ORPHEUM (The New Orpheum)    .    MALCO    .    ORPHEUM
ORPHEUM (The new Orpheum)   Opened 1928 .  2500 seats

There's been a major Memphis Theatre on the corner of Main and Beale for over 122 years.  The Grand Opera House opened at the famous corner in 1890.  The name was changed to Hopkins Opera House in 1899.  Vaudeville soon became the bulk of the acts at the house and in 1907 the theatre was renamed the Orpheum Theater that same year.   In 1923, a fire broke out during a vaudeville show at the old Orpheum and the Theater burned to the ground.


Five years later, on the foundation of the old Orpheum theater, a new Orpheum Theater was built at a then-staggering cost of $1.5 million. Twice as large as the old theater, and much more ornate and luxurious, decorated in the style of Francois I, the Memphis Orpheum was beyond anything the builders of the old opera house could have ever dreamed, with brocade draperies, enormous crystal chandeliers, gilded moldings, and that mighty Wurlitzer organ.    It opened on November 19, 1928.  The auditorium, which seated 2500, was decorated in shades of gold, red and cream, and included a huge stage, orchestra pit, balcony and domed ceiling.  The grand lobby had twin staircases, enormous crystal chandeliers and gilded plasterwork. The Orpheum Theater also contained a nightclub called the Broadway Club, as well as smaller lobby spaces to the sides of the grand lobby. 

Orpheum 1928

The complete program of opening night is posted below.  The Orpheum is listed in the Memphis Directories from 1929 - 1939. 


Fire -1923

Marquee 1923

 Fire 1923

1928 Opening

Stage 1928

Staircases 1928       




Lobby 1934

Snack Bar 1934

Vintage Photo




1930 Night photo

1938 ad




Mae West 1938


ORPHEUM ... under Construction 1927-28

This very rare photo of the Orpheum Theatre under construction has recently been located.  It's amazing that with only the steel frame in place it easily captures the look of the finished theatre.  The photo dates to circa 1927-28 and is by Memphis photographer Oscar M. Goodman of Goodman Photography  .
 ... Collection Gene Gill    >


Orpheum under Construction


Update - April 8, 2016:  Truly amazing!    >
Nathan Ashby, Creative Director of the Orpheum writes that during the 2016 remodel of the upstairs administrative offices, behind a layer of plaster, that 80+ year old Coca Cola advertisement on the brick wall was "unearthed".


Check the Coca Cola sign ...


   Opening Night:  New Orpheum Souvenir Program . November 19, 1928

This very rare Opening Night Orpheum Souvenir Program is posted in its entirety
(40 pages).  Of particular interest is the section of excellent vintage photos of the entire Keith-Albee-Orpheum Circuit Theatres.  Many have never been published before.  ... Collection Dave French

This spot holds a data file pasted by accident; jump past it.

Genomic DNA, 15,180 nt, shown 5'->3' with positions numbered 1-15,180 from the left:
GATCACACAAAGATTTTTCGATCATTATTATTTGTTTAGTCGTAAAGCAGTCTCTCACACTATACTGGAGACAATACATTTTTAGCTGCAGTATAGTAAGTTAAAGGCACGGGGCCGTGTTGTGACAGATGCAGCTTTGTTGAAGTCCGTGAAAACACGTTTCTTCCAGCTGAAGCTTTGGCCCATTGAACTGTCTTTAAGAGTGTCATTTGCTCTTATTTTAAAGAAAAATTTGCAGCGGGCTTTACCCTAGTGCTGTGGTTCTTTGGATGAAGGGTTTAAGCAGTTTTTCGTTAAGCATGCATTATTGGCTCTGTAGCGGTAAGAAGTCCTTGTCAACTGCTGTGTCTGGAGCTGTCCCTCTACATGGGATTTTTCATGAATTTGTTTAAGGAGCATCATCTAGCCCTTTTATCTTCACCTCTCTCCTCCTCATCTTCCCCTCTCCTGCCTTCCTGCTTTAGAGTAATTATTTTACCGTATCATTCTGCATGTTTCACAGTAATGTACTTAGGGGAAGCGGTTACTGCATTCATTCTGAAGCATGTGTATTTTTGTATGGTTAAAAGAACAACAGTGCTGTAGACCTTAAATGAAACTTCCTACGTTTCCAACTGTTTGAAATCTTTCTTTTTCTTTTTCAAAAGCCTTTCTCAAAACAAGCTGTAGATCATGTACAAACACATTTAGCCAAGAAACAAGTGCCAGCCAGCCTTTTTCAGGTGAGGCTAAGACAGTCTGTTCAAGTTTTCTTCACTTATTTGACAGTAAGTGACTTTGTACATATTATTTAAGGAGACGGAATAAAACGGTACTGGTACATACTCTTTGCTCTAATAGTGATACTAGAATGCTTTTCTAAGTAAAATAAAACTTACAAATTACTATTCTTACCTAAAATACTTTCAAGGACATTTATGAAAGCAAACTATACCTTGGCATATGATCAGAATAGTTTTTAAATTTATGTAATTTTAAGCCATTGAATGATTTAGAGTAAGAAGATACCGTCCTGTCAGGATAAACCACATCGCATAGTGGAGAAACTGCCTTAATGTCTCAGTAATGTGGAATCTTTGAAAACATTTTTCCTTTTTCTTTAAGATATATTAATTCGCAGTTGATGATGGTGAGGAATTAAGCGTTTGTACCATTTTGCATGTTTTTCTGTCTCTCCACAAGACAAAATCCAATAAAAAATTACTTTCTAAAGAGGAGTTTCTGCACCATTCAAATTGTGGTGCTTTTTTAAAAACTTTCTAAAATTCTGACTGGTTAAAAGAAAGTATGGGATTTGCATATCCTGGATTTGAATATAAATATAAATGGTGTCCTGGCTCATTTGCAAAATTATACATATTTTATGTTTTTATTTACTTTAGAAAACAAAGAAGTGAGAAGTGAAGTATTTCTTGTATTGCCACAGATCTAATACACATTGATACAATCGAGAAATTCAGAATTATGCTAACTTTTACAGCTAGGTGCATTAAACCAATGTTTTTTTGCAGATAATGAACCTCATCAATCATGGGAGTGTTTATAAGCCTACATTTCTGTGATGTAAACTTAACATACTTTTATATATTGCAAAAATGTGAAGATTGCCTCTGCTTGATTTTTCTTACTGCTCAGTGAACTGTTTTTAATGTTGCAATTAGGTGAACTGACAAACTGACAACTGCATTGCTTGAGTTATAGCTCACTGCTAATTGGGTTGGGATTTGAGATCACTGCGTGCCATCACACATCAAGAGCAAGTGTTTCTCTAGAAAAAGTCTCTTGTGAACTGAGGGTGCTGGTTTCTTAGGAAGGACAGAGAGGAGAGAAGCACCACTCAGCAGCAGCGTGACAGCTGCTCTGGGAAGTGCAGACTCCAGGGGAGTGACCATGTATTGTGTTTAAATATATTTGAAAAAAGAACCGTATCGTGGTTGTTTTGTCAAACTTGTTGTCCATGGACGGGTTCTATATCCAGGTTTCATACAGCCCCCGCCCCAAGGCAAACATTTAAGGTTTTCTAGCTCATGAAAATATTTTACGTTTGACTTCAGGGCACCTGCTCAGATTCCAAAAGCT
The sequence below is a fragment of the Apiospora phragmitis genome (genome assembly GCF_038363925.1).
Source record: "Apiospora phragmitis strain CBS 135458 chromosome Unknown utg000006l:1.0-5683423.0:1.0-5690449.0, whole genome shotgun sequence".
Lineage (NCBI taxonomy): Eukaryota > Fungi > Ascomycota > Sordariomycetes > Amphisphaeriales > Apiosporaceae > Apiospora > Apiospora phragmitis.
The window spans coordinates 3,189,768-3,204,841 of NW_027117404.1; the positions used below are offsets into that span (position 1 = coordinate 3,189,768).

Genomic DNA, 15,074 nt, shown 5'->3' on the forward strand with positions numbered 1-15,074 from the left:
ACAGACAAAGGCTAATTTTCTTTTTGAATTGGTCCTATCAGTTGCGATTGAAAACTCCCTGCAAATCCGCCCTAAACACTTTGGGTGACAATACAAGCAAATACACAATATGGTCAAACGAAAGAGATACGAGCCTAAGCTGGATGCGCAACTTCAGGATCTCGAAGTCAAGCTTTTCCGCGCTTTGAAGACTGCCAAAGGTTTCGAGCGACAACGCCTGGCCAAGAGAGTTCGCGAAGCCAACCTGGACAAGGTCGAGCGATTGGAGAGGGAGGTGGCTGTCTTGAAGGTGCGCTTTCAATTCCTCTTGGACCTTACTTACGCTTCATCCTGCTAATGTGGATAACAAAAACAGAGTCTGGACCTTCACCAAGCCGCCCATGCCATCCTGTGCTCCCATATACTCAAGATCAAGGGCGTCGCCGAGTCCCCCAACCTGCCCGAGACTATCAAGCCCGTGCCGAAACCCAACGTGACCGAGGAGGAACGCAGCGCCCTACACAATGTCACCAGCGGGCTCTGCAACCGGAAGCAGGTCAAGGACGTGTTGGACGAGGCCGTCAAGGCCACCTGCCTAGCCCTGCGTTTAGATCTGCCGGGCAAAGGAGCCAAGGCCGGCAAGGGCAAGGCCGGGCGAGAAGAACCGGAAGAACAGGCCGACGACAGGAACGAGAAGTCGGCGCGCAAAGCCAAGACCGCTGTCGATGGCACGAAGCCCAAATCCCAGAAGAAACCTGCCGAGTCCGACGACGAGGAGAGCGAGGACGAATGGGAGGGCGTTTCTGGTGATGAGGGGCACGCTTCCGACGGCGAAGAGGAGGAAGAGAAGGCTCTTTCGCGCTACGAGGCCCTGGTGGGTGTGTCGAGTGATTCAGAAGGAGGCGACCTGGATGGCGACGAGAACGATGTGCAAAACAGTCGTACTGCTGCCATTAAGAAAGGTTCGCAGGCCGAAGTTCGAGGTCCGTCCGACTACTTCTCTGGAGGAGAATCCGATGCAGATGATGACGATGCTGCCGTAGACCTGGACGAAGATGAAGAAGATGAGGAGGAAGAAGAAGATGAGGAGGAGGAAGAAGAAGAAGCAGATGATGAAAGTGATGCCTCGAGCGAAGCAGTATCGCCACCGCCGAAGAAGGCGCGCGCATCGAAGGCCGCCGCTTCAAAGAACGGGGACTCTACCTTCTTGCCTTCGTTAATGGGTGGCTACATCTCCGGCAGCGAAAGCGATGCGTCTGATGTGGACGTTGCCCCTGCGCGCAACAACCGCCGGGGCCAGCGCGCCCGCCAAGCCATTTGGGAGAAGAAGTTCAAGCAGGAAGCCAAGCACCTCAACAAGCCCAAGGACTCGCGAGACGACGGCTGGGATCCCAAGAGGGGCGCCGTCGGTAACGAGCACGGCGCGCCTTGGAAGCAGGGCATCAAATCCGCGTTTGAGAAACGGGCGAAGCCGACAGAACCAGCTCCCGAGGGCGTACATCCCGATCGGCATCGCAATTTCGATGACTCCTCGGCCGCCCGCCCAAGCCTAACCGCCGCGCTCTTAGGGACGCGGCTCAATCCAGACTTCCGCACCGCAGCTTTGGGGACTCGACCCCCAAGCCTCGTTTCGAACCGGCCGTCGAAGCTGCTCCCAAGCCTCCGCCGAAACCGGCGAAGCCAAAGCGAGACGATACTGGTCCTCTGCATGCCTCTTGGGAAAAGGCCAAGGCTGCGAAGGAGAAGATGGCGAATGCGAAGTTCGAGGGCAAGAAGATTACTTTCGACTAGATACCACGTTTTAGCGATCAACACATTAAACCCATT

November 1928  


ads showing Orpheum AND Malco

MALCO   Renamed MALCO 1940  .   Closed:  1977   .    2500 Seats

By 1940, after the heyday of vaudeville, the Orpheum Theater was purchased by the Malco chain and switched to a movies-only format. The renamed MALCO Theater continued to run first-run films until it closed in 1977.  After the closure, there was even talk of demolishing the old theater to build an office complex.  In 1977, the Memphis Development Foundation purchased the Malco and began bringing Broadway productions and concerts back to the Theatre.  Fifty-four years had taken a toll on the grand old Theatre.  It closed in 1982 to begin a $5 million renovation to restore its 1928 opulence.  The MALCO is listed in the Memphis Directories from 1940 to 1977.


Malco 1946

Malco 1959

Malco 1959

Malco 1970

Main-Beale 1955


Colored Entrance


1941 Night

Milton Slosser

Brides of Dracula 1960


1950 Ticket

The name MALCO comes from M. A. Lightman Co.  The legacy of the company, now in its fourth generation, has been passed to Stephen Lightman, Jimmy Tashie, and Bobby Levy.  The three share ownership responsibilities and insist their ability to work together throughout the years has saved the family from separation.   The Malco company always displayed a passion for the movie business and was on the cutting edge of technology in presentation, seating and sound.  M. A. Lightman was highly respected throughout the industry.


M. A. Lightman

Malco logo

Brides of Dracula  1960

Brides ... - 1960

Uniform Patch

Milton Slosser

Ad 1953

        Elvis  - 1956

Premiere 1941

Malco Ad 1955

Vintage Malco

Malco lobby

 The Wurlitzer
1961 Premiere        
ORPHEUM  Re-opened as Orpheum  1984
"Friends.." - 1981

When the Memphis Development Foundation acquired the Malco Theater in 1977, they began bringing Broadway productions and concerts back to the theatre.  As "Friends of the Orpheum", they closed the theatre in 1982 and undertook a $5 million renovation project which brought the palace back to its 1928 glory after decades of decline. In January 1984, a grand reopening ceremony was held.  This signaled the rebirth of entertainment in downtown Memphis.